The hero of The Namesake is an American of Bengali parentage named Gogol Ganguli. Odd names are hard on a child, and Gogol, at a hint from his parents, changes his first name to Nikhil: a doubtful improvement. But what was he to do? Gogol’s father believes that he owes his life to Nikolai Gogol, the author of “The Overcoat,” the book in his hand when he was rescued from a train wreck. The great Russian story, a fantastic proof of the adage that “clothes make the man,” has inspired Jhumpa Lahiri to draw a delicate moral. Clothes and all the things that clothes may stand for–custom, habit, culture–are not enough to make a man. They tell you everything except what you need to know. Lahiri is an intuitive writer, very sparing in her use of the external shorthand of street names, family trees, the evidence of taste or pedigree. The backgrounds of her characters are apt to emerge in a turn of speech, or a memory that does not admit itself to be a memory. And yet, by the end of The Namesake, we have come to know Gogol Ganguli as well as we know most people. We know him well enough to stand back. His name and nationality, the job he works at, where he has lived, the people he has known–these data exhaust his case but they do not explain him.
The people in Lahiri’s fiction–the stories in Interpreter of Maladies as well as this novel–often find an obscure comfort amid their larger dislocations. It may come as a prompting from habit or fetish, or from bodily necessity. So at the start of this novel, before the birth of the hero, Gogol’s mother, Ashima, “wonders if she is the only Indian person in the hospital, but a gentle twitch from the baby reminds her that she is, technically speaking, not alone.” The same charm against loneliness is shared in some fashion by Gogol’s father, Ashoke. Yet the story is narrated in the present tense, which can seem to maroon people in the present moment, so that art becomes even slower than life. The experiment must have appealed to Lahiri because the present tense may also bring to mind the contingency of action and suffering, the things people do and the things that happen. It suggests a world without design, in which nothing is decided before it occurs. This is part of the freedom of Lahiri’s characters, a freedom she does not confuse with happiness.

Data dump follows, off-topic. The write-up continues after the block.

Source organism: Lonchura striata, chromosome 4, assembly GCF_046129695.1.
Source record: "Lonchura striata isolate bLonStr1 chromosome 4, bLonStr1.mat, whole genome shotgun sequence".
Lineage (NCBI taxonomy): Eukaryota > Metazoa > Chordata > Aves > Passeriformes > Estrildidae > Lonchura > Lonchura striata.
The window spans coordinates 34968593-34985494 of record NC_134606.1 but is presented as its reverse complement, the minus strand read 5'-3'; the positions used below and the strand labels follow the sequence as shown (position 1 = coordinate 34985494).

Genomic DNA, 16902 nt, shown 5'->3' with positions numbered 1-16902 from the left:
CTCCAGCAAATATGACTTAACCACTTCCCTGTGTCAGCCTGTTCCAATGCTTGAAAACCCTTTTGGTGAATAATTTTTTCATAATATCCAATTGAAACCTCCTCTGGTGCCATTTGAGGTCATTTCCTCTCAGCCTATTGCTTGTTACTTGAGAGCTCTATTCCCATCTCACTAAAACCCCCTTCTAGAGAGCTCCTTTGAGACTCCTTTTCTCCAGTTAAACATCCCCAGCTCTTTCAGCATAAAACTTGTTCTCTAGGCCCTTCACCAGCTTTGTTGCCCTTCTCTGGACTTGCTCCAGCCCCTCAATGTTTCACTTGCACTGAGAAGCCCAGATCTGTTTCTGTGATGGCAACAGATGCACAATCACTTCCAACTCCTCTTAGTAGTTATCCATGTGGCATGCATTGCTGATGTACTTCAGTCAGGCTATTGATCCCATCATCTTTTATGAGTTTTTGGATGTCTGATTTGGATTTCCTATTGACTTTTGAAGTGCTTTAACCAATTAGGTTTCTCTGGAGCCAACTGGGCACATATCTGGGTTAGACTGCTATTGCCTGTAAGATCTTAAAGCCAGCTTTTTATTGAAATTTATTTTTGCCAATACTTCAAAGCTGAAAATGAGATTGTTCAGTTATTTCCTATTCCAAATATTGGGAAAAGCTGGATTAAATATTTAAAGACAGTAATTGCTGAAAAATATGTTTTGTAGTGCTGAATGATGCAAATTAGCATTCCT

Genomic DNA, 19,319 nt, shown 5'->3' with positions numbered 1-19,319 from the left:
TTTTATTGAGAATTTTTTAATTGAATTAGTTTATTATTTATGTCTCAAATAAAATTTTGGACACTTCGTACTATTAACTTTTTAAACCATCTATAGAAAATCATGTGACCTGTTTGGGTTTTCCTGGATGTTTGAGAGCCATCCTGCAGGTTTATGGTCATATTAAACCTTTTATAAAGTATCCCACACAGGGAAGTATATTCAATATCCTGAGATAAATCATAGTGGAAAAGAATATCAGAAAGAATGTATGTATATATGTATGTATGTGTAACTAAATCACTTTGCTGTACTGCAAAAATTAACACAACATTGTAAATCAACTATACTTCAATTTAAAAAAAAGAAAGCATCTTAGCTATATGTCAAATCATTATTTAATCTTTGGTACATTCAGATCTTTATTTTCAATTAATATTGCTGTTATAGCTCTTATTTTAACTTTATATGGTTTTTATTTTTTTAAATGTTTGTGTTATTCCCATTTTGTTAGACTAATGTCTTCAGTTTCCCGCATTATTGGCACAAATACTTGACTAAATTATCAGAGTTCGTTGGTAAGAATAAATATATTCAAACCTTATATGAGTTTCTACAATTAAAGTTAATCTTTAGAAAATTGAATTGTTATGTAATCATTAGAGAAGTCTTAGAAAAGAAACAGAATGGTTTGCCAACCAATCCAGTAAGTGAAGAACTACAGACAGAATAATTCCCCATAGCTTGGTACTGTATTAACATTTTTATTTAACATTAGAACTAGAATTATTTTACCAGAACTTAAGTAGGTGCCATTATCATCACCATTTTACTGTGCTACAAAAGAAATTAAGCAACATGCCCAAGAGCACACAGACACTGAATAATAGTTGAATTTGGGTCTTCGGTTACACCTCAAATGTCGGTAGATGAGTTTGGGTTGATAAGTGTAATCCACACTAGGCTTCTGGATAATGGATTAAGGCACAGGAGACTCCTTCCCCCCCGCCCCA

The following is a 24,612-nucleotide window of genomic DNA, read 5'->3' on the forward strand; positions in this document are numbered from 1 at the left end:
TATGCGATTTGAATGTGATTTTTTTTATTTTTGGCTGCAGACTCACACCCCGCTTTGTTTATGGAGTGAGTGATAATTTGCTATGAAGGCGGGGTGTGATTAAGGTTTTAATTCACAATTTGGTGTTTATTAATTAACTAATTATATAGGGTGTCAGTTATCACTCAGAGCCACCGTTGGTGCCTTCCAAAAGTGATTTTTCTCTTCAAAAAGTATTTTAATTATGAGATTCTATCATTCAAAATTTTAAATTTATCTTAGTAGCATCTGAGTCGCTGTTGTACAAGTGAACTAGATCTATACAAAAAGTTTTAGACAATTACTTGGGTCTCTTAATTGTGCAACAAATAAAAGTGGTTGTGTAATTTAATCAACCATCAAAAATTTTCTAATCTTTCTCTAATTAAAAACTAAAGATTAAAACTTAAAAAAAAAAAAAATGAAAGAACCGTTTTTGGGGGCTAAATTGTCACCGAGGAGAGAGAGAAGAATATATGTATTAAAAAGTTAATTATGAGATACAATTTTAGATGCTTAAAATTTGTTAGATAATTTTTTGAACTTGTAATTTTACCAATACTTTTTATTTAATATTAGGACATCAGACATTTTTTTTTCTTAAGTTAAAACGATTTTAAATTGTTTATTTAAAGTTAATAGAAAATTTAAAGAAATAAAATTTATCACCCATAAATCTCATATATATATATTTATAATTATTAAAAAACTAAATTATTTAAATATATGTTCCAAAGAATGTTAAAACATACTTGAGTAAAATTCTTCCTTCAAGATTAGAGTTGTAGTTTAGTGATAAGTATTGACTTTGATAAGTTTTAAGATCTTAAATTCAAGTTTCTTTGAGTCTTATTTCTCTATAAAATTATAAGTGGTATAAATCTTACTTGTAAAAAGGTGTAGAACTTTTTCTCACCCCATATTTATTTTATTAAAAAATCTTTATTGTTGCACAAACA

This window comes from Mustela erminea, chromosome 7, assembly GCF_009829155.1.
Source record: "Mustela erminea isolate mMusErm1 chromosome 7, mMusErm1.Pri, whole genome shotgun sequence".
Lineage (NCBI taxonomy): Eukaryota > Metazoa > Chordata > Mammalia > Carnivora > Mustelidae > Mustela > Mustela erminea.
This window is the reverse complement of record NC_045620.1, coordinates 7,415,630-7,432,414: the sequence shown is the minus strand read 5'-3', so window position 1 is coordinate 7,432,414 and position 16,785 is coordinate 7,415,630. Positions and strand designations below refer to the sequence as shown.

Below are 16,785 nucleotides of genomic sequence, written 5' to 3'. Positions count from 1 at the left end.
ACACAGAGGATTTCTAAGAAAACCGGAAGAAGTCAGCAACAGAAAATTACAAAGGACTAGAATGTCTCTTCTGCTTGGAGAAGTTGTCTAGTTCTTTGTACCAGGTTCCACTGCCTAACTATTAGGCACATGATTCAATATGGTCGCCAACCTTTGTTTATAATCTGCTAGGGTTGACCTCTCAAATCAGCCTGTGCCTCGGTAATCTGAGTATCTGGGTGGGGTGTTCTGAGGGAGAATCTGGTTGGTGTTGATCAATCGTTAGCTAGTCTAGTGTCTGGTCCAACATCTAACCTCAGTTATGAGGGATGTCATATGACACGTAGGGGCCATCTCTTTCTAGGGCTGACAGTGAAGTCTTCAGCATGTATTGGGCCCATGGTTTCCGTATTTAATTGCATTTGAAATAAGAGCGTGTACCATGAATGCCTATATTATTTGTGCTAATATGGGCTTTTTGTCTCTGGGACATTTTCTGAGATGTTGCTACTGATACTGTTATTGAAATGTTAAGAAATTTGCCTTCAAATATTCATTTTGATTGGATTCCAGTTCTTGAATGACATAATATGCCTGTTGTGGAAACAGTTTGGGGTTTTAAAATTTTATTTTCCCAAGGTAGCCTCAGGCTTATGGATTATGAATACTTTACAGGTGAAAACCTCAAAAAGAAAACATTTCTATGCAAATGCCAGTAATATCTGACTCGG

Lahiri is an efficient narrator but a born writer of scenes. The chapters on Gogol’s childhood have an attractive economy of detail–as when his sister Sonia grips his hand on their first return to India, where the parents have shown themselves to be bolder and louder than the children have seen them before; or when we are told that Sonia’s “braces have come off her teeth, revealing a confident, frequent, American smile.” Yet no one will wish these chapters longer. In the latter two-thirds of the book, as soon as two characters meet and start to talk, the pages seem touched by magic. This is especially true of the scenes between Gogol and the women in his life, Ruth, Maxine and Moushumi. Lahiri has a fine tact for the foreshadowings of love–the hand pushing back a strand of hair, the longer pause before good night, the impartial question that allows no possibility of small talk. “What’s Calcutta like? Is it beautiful?” Gogol’s falling out of love with Ruth when she returns from a stay in England is captured in the very sound of her speech, laced with its new locutions, “I imagine,” “I suppose,” “You could come as well.” When he goes to dine with Maxine and her parents at their house, he is surprised by the ease of the family and “feels a pleasant ache at his temples, and a sudden gratitude for the day and where it has brought him.” A lesser writer would have elaborately described all this. Jhumpa Lahiri shows it.